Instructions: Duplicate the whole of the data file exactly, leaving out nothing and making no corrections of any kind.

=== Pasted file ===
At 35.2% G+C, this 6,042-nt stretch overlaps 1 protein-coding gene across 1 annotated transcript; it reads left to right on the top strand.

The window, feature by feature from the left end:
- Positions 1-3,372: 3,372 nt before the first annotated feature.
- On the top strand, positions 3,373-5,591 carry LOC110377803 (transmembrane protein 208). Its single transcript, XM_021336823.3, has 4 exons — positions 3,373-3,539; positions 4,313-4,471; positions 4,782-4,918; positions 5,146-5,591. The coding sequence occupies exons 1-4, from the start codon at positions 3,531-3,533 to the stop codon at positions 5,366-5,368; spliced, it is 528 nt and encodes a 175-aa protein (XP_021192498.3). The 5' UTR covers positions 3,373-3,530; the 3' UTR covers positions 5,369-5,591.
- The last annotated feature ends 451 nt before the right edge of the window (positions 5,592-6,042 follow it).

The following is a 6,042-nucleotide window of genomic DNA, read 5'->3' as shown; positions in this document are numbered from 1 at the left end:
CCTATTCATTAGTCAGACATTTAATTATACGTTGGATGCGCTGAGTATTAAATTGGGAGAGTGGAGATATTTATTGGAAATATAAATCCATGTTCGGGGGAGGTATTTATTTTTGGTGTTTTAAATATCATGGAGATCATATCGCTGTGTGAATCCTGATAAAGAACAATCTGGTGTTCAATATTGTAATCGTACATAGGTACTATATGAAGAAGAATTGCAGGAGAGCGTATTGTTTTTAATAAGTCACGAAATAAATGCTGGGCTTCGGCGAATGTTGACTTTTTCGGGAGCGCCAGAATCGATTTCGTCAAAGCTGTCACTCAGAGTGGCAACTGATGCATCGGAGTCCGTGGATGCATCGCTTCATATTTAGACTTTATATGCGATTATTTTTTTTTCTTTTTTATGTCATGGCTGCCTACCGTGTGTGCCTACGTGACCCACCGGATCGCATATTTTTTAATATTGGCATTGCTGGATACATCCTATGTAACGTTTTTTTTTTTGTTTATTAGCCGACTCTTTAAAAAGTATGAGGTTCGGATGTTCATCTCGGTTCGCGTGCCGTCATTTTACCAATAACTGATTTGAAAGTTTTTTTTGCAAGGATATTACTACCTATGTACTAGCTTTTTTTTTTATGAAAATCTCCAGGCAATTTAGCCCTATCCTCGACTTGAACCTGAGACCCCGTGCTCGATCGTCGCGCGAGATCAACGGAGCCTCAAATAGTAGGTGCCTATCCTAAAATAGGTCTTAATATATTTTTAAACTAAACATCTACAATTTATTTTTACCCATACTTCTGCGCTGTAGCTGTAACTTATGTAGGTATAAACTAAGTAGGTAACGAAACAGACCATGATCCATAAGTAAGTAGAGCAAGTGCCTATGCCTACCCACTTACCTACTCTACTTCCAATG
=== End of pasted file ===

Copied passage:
At 35.2% G+C, this 6,042-nt stretch overlaps 1 protein-coding gene across 1 annotated transcript; it reads left to right on the top strand.

The window, feature by feature from the left end:
- Positions 1-3,372: 3,372 nt before the first annotated feature.
- On the top strand, positions 3,373-5,591 carry LOC110377803 (transmembrane protein 208). Its single transcript, XM_021336823.3, has 4 exons — positions 3,373-3,539; positions 4,313-4,471; positions 4,782-4,918; positions 5,146-5,591. The coding sequence occupies exons 1-4, from the start codon at positions 3,531-3,533 to the stop codon at positions 5,366-5,368; spliced, it is 528 nt and encodes a 175-aa protein (XP_021192498.3). The 5' UTR covers positions 3,373-3,530; the 3' UTR covers positions 5,369-5,591.
- The last annotated feature ends 451 nt before the right edge of the window (positions 5,592-6,042 follow it).

The following is a 6,042-nucleotide window of genomic DNA, read 5'->3' as shown; positions in this document are numbered from 1 at the left end:
CCTATTCATTAGTCAGACATTTAATTATACGTTGGATGCGCTGAGTATTAAATTGGGAGAGTGGAGATATTTATTGGAAATATAAATCCATGTTCGGGGGAGGTATTTATTTTTGGTGTTTTAAATATCATGGAGATCATATCGCTGTGTGAATCCTGATAAAGAACAATCTGGTGTTCAATATTGTAATCGTACATAGGTACTATATGAAGAAGAATTGCAGGAGAGCGTATTGTTTTTAATAAGTCACGAAATAAATGCTGGGCTTCGGCGAATGTTGACTTTTTCGGGAGCGCCAGAATCGATTTCGTCAAAGCTGTCACTCAGAGTGGCAACTGATGCATCGGAGTCCGTGGATGCATCGCTTCATATTTAGACTTTATATGCGATTATTTTTTTTTCTTTTTTATGTCATGGCTGCCTACCGTGTGTGCCTACGTGACCCACCGGATCGCATATTTTTTAATATTGGCATTGCTGGATACATCCTATGTAACGTTTTTTTTTTTGTTTATTAGCCGACTCTTTAAAAAGTATGAGGTTCGGATGTTCATCTCGGTTCGCGTGCCGTCATTTTACCAATAACTGATTTGAAAGTTTTTTTTGCAAGGATATTACTACCTATGTACTAGCTTTTTTTTTTATGAAAATCTCCAGGCAATTTAGCCCTATCCTCGACTTGAACCTGAGACCCCGTGCTCGATCGTCGCGCGAGATCAACGGAGCCTCAAATAGTAGGTGCCTATCCTAAAATAGGTCTTAATATATTTTTAAACTAAACATCTACAATTTATTTTTACCCATACTTCTGCGCTGTAGCTGTAACTTATGTAGGTATAAACTAAGTAGGTAACGAAACAGACCATGATCCATAAGTAAGTAGAGCAAGTGCCTATGCCTACCCACTTACCTACTCTACTTCCAATG